The Ghost of Snapped Shot

Or, welcome to my low-maintenance heck.

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Peekaboo!

Encouraging your children to play war games with a grown-up Army doesn't seem to me like it would be all that beneficial to their health.

A Palestinian peers from a street corner during an Israeli military operation for wanted Palestinian militants in the Jenin Palestinian refugee camp in the occupied northern West Bank city of Jenin. The United States urged Israel Tuesday to consider the consequences of any retaliatory attack after the bloodiest Palestinian rocket strike from Hamas-run Gaza in months. (AFP/Saif Dahlah)


And, what do you know, this little tyke looks awfully familiar to me:

A Palestinian boy holds an automatic rifle weapon during a Fatah rally against Hamas in the West Bank city of Jenin May 16, 2007. At least 16 Palestinians were killed in fierce factional fighting in Gaza on Wednesday and Israel entered the fray with an air strike on a Hamas position that killed at least four gunmen. REUTERS/Abed Omar Qusini (WEST BANK)


Another case of watching 'em grow up and blow up? Could be.

Sadly, I suspect this little boy's life will be artificially shortened as a result of the pervasive brainwashing wrought on him by the Palestinian government and his parents—with the full permission of the spineless West, no less.

It's sad, really.

Check out below the fold for a couple more pictures of awesome parenting, if you want. And then ask yourself why there's no peace in the Middle East.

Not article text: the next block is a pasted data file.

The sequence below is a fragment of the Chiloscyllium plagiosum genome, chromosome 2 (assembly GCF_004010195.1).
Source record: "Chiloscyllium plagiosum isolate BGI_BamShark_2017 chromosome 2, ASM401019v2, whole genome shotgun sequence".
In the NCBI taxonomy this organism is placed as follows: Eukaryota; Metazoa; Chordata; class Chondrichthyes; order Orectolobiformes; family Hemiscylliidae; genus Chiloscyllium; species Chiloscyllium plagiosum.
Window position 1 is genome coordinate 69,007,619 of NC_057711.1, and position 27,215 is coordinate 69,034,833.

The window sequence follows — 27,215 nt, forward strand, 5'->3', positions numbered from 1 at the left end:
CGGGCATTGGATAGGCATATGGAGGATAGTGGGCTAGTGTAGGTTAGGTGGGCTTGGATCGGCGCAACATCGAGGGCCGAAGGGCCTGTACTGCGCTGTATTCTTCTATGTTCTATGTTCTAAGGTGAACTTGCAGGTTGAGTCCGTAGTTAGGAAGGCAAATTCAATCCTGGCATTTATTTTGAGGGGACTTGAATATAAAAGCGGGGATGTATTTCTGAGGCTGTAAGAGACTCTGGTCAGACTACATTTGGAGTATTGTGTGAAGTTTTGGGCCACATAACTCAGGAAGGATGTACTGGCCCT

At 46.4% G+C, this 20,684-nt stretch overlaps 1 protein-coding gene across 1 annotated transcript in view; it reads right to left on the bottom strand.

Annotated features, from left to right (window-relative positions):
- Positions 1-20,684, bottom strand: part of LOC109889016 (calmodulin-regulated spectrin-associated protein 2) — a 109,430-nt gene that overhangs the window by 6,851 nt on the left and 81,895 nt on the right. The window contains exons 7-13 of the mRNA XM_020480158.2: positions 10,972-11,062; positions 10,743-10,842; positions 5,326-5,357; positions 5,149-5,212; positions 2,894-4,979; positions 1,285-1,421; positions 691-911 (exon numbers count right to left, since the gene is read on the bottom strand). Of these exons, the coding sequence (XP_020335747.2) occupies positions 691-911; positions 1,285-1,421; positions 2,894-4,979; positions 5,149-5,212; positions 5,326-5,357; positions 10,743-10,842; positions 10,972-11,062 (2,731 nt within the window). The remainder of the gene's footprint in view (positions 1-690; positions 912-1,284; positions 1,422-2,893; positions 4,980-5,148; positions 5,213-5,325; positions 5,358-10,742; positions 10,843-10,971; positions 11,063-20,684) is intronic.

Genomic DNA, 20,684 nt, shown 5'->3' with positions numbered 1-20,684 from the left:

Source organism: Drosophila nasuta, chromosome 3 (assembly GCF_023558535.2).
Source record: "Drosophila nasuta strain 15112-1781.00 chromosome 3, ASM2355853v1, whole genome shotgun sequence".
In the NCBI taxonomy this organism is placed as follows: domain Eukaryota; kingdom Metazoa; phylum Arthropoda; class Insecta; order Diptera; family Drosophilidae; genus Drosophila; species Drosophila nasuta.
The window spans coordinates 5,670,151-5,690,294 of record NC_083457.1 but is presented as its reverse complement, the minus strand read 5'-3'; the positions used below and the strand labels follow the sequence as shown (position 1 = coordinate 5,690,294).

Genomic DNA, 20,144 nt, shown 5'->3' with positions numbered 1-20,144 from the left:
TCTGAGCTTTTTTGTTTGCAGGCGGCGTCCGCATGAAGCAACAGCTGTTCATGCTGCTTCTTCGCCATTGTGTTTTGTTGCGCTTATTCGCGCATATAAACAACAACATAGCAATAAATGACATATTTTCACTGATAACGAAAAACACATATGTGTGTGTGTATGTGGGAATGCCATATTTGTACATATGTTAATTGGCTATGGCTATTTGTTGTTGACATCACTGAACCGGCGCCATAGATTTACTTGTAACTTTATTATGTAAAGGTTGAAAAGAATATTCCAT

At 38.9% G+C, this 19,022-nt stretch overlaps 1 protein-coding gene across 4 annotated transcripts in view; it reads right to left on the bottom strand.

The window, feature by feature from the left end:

REUTERS/Mohamad Torokman (WEST BANK)


(Mohamad Torokman/Reuters)

 Tags: mohammed torokman abed omar qusini AFP REUTERS Human Shields


Comments:

#1 bzh 11-Sep-2007
The proof that the Palestinians are trying to influence the weak minds of the compassionate westerners is that little palestinian flag on the gun. Why the hell would it be written with latin characters and not arabic characters, if not to try to carry a message of "resistance" to the Western World?
#2 Brian C. Ledbetter 11-Sep-2007
Good catch, bzh!

I think you'll find that quite a bit of what our intrepid media presents to us is intended solely for our consumption.

Check out these protests, for instance: A handful of rage, all nicely wrapped up into English for we simpleton Westerners.

Rushdie Rage: Day 1, 2, 3, 4, 5

(Faux) Temple Mount Rage

Pope Rage

Selective advertising

Rage fits all occasions

I've only been at this a year, so these are the only glaring examples that I have in my archives, but this is a phenomenon I've seen casually in the news for as long as I can remember.

I mean, why else would an Urdu-speaking Muslim in northern India write a protest sign in English, anyway?

Hope you stick around—you've got a keen eye,

Most Respectfully,
Brian
#3 Brian C. Ledbetter 11-Sep-2007
Fix:

Pope Rage

-B.
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